In the context of performance testing, quality gates will be used to establish the acceptable values of metrics. These may include server response times, the number of detected errors in the application, or the amount of transmitted data. As we discussed earlier, some of the tags are visible in the test summary.

Determining the values of metrics
Fig. 4 Determining the values of metrics

These metrics are a general way of assessing the application’s performance. In k6, quality gates are defined using the options object. Let’s create a simple scenario based on which we can visualize the quality gates.

The scenario based on vizualization the Quality Gates
Fig. 5 The scenario based on vizualization the Quality Gates

In the above example, we assumed that 95% of response times for all requests should be below 200 ms. If the response time exceeds this limit, the test will be considered unsuccessful. The syntax for quality gates is as follows:

the syntax for quality gates
Fig. 6 The syntax for Quality Gates

As mentioned earlier, metrics have different types, which means that the aggregation method will be different for each type. Below is a list of available metric types along with possible aggregations:

MetricAggregation Method
Countercount, rate
Trendavg, min, max, med i p(N), gdzie N jest przedziałem z zakresu od 0.0 do 100, na przykład p(43.12). Dane te są w milisekundach
Tab. 1 The list of available metric types

Additionally, one metric can have several different thresholds.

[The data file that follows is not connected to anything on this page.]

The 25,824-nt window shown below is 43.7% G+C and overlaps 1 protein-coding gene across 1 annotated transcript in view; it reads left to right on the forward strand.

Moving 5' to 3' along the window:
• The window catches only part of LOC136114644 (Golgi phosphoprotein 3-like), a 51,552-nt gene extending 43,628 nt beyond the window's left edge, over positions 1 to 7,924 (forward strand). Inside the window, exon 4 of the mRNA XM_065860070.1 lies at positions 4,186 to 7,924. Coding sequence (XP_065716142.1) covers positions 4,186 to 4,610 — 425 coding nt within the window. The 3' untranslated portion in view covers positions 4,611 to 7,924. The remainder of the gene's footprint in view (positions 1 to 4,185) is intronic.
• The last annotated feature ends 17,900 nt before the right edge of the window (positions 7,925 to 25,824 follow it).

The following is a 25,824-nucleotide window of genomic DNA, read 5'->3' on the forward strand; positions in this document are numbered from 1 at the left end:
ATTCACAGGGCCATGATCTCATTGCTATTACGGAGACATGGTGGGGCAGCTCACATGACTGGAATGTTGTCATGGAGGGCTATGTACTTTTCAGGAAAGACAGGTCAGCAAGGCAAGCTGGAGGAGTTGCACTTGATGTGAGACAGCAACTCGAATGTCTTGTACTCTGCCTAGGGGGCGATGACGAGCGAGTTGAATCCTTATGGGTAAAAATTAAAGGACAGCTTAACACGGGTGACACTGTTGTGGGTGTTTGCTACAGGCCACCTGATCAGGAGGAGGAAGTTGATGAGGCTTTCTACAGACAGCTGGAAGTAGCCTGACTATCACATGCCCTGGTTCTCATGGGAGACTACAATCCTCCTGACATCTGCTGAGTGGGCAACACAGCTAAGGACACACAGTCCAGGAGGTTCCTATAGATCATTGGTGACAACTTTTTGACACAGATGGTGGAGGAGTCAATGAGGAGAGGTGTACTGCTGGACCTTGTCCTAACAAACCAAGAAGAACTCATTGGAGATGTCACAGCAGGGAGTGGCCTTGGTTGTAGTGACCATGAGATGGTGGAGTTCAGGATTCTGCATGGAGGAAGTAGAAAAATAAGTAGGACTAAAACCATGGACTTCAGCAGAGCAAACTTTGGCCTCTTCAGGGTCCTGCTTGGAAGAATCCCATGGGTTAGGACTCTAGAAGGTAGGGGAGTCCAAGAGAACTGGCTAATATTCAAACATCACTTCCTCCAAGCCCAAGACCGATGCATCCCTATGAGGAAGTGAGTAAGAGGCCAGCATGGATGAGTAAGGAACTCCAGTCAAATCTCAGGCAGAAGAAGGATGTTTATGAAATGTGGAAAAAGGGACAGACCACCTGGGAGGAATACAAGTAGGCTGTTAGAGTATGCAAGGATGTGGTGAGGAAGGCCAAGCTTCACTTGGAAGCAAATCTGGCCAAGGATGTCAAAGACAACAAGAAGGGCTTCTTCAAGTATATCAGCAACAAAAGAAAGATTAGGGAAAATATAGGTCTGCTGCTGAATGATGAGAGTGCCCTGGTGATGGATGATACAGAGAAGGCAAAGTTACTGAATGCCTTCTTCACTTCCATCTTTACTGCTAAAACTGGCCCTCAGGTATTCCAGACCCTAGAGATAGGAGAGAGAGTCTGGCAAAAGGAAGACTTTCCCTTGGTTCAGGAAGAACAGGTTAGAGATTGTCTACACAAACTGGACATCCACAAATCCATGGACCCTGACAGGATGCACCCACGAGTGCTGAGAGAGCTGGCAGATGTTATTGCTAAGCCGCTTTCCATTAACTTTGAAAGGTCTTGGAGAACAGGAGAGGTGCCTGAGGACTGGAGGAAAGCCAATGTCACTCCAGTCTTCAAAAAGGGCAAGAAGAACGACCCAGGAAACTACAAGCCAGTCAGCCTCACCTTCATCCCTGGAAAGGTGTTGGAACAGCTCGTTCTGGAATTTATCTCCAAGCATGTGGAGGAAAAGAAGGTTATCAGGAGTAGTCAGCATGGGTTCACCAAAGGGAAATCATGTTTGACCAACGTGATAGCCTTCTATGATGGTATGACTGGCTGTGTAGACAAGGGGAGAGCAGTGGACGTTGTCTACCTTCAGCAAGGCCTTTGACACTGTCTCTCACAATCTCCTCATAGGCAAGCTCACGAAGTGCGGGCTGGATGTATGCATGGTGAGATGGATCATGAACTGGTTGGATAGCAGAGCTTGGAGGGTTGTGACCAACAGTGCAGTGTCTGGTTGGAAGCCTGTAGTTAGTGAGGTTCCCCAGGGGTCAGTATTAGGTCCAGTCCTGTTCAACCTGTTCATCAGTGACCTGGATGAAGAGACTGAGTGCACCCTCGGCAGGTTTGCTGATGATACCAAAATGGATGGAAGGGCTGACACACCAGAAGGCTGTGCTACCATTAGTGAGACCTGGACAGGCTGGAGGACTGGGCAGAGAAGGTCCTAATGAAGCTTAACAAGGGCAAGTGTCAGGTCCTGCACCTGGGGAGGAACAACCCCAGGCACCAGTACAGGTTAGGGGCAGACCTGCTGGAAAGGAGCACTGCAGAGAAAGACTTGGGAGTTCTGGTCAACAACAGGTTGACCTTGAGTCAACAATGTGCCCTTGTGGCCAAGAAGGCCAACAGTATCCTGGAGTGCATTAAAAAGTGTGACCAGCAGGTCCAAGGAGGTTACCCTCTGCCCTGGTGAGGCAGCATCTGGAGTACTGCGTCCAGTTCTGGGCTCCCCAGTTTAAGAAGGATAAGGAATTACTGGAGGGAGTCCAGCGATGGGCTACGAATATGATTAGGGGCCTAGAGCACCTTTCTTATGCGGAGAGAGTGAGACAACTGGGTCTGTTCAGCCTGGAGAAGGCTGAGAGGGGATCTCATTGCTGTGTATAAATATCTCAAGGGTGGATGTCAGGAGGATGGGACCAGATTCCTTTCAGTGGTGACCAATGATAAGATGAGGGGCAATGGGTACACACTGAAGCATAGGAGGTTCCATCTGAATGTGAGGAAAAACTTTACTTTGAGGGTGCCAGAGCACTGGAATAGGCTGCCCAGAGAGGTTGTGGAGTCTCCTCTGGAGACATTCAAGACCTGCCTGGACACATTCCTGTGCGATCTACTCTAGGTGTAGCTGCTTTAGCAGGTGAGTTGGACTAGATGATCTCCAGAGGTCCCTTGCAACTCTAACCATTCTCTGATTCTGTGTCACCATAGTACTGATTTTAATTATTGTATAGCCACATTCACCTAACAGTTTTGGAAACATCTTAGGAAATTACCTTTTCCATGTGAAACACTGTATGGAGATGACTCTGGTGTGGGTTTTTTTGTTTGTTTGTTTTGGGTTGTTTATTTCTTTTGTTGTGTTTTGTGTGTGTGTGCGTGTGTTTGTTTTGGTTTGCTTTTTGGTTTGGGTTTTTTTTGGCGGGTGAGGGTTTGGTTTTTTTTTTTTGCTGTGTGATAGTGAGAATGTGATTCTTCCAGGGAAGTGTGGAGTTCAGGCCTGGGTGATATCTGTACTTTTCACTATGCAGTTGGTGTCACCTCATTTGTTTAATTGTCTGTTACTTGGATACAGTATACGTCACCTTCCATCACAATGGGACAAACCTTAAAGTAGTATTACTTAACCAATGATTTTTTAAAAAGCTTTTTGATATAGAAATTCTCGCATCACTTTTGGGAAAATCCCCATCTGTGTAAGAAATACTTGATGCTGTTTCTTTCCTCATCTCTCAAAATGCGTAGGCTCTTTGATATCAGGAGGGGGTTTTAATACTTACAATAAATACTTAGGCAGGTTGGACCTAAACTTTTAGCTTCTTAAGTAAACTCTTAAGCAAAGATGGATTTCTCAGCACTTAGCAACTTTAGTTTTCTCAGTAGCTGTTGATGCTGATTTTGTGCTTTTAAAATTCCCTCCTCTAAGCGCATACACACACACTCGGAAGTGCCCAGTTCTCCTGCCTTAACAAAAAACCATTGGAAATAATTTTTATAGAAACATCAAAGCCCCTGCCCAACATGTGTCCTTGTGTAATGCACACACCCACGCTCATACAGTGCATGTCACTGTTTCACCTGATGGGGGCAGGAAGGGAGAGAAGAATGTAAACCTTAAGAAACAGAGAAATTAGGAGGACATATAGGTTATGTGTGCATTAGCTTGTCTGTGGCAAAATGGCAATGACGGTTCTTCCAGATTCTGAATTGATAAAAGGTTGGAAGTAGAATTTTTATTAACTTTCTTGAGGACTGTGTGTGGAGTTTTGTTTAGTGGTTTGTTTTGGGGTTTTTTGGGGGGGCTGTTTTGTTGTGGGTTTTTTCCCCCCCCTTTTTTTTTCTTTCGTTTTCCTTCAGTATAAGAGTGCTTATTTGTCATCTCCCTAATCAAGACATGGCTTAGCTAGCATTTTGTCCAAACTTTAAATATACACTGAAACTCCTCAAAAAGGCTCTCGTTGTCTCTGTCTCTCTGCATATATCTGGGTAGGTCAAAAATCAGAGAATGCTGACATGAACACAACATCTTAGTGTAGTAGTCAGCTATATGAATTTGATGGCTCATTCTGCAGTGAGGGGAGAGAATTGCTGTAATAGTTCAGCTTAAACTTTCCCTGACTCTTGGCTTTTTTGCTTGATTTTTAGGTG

Metric threshold
Fig. 7 Metric thresholds

Additionally, k6 offers the ability to stop the test’s execution if a metric is deemed unacceptable.

Stopping the test's execution
Fig. 8 Stopping the test’s execution

Let’s go back to tagging for a moment. As mentioned earlier, tags are not visible in the basic summary. Let’s now try to create a quality threshold for HTTP request times marked with the tag name and the value GET /.

The tag name and the value GET /
Fig. 9 The tag name and the value GET /

This way, after running the test, we will be able to see that our tagged request has been included in the summary.

the summary
Fig. 10 The summary


In today’s third part of the series, we discussed different types of metrics and tagging in k6. Additionally, we learned what quality gates are and how to apply them in tests. In our next post, we will focus on executor types and scenario models.

If you haven’t had a chance to read the articles in the series yet, you can find them here:

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Grzegorz Piechnik

Performance Test Engineer z udokumentowanym doświadczeniem w branży bankowej, giełdowej i streamingowej. Jego praca skupiona jest głównie na pełnej automatyzacji procesów wydajnościowych oraz zarządzaniu obserwowalnością w systemach. Poza pracą prowadzi bloga dotyczącego CyberSecurity, Devops i wydajności aplikacji oraz zajmuje się rozwojem narzędzi open source. Ponadto edukuje, szkoli i wprowadza nowe osoby do branży IT